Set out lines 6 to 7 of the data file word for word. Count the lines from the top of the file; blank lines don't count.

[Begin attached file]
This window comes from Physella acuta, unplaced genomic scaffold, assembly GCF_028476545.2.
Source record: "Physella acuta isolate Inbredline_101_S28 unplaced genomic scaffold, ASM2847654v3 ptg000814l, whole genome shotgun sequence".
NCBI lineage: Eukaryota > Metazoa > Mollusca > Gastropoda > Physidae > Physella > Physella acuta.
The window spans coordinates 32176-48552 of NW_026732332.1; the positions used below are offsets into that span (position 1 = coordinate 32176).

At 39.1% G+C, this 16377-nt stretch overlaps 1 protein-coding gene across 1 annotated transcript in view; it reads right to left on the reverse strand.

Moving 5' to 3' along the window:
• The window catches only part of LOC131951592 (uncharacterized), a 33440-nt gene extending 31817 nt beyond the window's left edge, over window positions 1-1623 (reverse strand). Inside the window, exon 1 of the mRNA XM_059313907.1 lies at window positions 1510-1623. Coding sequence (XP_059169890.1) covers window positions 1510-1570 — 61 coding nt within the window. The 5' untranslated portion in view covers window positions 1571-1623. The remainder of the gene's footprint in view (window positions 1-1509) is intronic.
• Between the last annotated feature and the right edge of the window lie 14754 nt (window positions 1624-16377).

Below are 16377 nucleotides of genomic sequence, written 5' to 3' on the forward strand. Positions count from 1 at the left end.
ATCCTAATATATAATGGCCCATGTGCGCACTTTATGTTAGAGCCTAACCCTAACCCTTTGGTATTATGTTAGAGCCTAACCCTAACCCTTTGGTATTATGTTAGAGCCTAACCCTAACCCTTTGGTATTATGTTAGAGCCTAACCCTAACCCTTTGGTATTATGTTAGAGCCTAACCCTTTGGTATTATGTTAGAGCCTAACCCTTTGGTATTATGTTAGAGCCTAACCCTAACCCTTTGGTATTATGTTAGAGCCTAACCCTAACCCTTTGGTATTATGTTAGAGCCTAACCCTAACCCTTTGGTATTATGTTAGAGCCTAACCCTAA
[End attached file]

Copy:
Moving 5' to 3' along the window:
• The window catches only part of LOC131951592 (uncharacterized), a 33440-nt gene extending 31817 nt beyond the window's left edge, over window positions 1-1623 (reverse strand). Inside the window, exon 1 of the mRNA XM_059313907.1 lies at window positions 1510-1623. Coding sequence (XP_059169890.1) covers window positions 1510-1570 — 61 coding nt within the window. The 5' untranslated portion in view covers window positions 1571-1623. The remainder of the gene's footprint in view (window positions 1-1509) is intronic.